Showing posts with label 2013. Show all posts
Showing posts with label 2013. Show all posts

Outdoor Retailer: 3 Gadgets Under $25 You Should Know About

Outdoor Retailer is underway in Salt Lake City this week and new gear abounds. While I’d love to have the new solar powered tent from Eddie Bauer or the Vibram LED shoes, the price point is going to place that out of the realm of possibility for, well…most of us.

Three useful new items are rolling out this week however, (though some have had 30-60 days of market presence), that I felt were definitely worth mentioning. The best part is, you can get all three for less than $25! Skip the movie with the significant other, cuddle on the couch with a Redbox or Netflix and BOOM!, $25 for a new gadget.

This emergency “knife” is safe to carry on your hip, lightweight and has a blunt end with protected blades. Great for cutting fishing line, rope, trot lines, and other tangled messes, this could be the new safety knife that becomes a kayaking favorite. Right at $25, it is significantly cheaper than other safety knives on the market and may be safer and more user friendly. If I had the Trilobite a few years ago my hands would have a lot fewer scars.

Zippo Firestarter

Kayak camping demands planning but the weather can often make it difficult. When everything is soaked, it’s good to have a back up plan. The Firestarter is that plan. At $10, it has a small lightweight package but includes all the things you will need in a damp (or dry) environment to get a fire going and your gear to drying. Small and easy to pack, this should be a consideration for all your overnight trips.

YakAttack GTSL Gear Tracs

This newest addition to the Gear Trac family from YakAttack has changed rigging options once again for kayaks. This high performance polymer trac comes in a variety of colors, can curve easier than its anodized aluminum brothers, and has a lower price tag than any previous trac offering. From as low as $8 and available very soon, you can get trac and show off your personality at the same time. Rigging just got easier, more affordable and has a new personalized look.  

If a Tree Falls on a Hobie...

Staying at a lake house, kayaks sprawled in the grass drying from a morning or afternoon excursion, enjoying nature is great fun. At least for me.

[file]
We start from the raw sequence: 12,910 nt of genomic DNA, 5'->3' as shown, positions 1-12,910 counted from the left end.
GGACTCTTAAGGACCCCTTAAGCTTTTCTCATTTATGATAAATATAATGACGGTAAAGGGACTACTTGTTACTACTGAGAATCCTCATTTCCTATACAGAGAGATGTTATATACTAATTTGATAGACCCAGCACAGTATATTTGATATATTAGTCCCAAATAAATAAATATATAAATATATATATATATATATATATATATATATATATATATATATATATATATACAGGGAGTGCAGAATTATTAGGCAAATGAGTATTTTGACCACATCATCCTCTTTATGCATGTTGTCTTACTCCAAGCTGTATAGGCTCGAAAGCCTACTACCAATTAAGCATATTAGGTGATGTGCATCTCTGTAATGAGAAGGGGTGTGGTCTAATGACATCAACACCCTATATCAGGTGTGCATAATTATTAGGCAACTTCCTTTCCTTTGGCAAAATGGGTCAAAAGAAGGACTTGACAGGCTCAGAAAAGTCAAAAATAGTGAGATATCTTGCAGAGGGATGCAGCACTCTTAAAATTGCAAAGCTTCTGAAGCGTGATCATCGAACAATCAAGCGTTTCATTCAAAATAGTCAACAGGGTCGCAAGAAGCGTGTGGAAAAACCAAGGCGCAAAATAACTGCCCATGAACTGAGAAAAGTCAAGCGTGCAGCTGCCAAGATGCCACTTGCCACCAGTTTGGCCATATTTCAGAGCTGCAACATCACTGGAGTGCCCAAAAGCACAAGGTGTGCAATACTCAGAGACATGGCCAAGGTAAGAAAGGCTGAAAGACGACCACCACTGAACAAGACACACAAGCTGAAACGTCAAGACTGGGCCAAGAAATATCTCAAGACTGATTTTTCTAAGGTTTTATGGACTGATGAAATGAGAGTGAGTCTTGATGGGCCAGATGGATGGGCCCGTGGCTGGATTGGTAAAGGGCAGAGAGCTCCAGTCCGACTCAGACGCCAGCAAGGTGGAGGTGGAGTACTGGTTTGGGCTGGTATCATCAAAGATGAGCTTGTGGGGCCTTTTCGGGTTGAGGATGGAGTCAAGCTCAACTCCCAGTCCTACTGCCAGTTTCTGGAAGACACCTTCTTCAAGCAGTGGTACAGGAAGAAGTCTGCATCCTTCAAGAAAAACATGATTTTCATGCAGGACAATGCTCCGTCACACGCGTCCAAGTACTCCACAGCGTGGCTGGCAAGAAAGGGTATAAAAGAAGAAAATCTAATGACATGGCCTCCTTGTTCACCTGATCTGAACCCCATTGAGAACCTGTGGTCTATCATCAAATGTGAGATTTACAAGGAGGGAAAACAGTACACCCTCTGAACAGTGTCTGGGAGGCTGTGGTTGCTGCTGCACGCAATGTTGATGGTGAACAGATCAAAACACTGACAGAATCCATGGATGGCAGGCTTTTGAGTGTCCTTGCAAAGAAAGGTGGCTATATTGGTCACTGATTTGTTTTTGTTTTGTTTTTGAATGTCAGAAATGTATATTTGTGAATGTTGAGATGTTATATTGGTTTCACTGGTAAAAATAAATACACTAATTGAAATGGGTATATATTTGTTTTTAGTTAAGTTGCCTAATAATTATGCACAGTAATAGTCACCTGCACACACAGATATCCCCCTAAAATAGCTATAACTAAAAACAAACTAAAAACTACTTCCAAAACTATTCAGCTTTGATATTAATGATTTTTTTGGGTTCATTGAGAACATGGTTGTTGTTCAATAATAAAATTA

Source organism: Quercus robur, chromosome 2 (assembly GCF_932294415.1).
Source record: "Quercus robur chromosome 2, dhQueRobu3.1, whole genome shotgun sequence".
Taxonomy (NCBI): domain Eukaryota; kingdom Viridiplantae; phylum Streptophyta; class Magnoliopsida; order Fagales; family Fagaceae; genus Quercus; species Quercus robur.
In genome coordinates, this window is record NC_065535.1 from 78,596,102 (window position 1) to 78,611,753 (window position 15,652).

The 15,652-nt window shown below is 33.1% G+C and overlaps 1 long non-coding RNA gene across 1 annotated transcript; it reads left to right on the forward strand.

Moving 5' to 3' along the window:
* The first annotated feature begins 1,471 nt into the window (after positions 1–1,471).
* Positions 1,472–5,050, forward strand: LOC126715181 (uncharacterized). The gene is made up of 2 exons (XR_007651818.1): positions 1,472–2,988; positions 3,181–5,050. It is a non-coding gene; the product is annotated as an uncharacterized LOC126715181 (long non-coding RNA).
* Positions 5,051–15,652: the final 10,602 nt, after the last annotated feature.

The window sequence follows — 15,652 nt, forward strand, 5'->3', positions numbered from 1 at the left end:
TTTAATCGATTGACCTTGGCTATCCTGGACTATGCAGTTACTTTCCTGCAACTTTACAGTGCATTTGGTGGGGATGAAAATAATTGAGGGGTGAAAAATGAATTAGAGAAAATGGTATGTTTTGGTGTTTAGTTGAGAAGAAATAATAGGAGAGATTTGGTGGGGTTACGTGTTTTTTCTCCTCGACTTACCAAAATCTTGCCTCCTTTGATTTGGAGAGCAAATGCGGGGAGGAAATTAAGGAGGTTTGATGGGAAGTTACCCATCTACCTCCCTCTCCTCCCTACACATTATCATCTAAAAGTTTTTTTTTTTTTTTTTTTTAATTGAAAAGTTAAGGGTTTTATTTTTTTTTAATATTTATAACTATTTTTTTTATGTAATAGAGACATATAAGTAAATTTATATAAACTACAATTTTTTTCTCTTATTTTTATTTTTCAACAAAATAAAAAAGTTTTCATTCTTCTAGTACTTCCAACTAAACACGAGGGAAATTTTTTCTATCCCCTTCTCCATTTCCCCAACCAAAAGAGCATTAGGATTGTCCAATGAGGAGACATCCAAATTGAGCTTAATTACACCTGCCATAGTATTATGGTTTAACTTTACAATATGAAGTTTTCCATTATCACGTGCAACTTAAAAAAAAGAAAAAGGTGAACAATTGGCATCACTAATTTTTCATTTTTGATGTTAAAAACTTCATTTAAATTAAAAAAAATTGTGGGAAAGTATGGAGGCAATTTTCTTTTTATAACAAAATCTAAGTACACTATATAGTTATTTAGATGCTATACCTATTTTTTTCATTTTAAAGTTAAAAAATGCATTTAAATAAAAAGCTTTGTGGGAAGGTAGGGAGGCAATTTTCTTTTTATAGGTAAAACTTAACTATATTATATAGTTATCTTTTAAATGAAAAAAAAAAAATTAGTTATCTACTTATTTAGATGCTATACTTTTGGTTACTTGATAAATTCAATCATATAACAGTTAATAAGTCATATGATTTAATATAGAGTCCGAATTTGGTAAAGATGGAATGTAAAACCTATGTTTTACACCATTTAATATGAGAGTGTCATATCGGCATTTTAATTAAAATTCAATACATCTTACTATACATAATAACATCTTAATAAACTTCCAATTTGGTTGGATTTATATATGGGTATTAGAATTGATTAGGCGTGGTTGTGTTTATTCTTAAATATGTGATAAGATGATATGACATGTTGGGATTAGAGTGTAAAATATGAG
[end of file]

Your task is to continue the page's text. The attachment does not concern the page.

My family received an invitation from some close friends to join them at an East Texas retreat last week. The kids played all week, we introduced them to kayaking and had a very relaxing few days away from the rat race. For the most part.

It seems my wife and I are doomed when it comes to vacations. We now know to wait for the other shoe to drop and this week didn't disappoint.

On our honeymoon we needed a tow truck to rip our SUV out of 36" of snow we slid into off of an icy road. One summer the car popped a service engine light and was overheating 600 miles from home. We hit so many delays coming back from Washington last year we were literally the only people left in the airport who didn't work there when our bags finally arrived. I lost an extra day of work and no sleep + kids + 20 hours of travel in airports, ferries and cars makes Chris an irritable boy. Let's just say vacations hate us.

This last week was going pretty good. We had made it through three days and no problems. Sure it was storming every day but the fishing was ok and the time away with friends was great. Then the fourth day hit. I looked outside to see if the kayaks were still there or if one of our friends had gone out for an early paddle. I saw it.

A huge branch was laying across my kayaks! This could not be good. I ran out to assess the damage anticipating my new Hobie Outback and my son's Malibu Mini-X were going to be crushed. What I saw was surprising. Lightning had struck this large branch about 25 feet overhead. It fell directly on the Hobie Outback rudder and glanced off to the side, landing the heavy part of the branch in the grass and the leafy branches across the Mini-X.

 It took some time to CSI the place and figure out what happened but it eventually all came together. After checking the property, more limbs had been hit and some were ready to fall with the slightest of breeze. I returned to "The Blue Beast" as I am now calling her.I deployed the sailing rudder, checked steering, checked lines, hull integrity, bolts, and everything else I could think of. She was just fine. She possessed some scars on the rudder but nothing major or functionally inhibiting.  The Outback rudder had taken the brunt of a large limb falling from 25 feet and shrugged it off.

Did I get lucky? Yes, and no. I won't ever know what would have happened to a different boat and a different rudder but I do know that the Hobie rudder is one mean brute.

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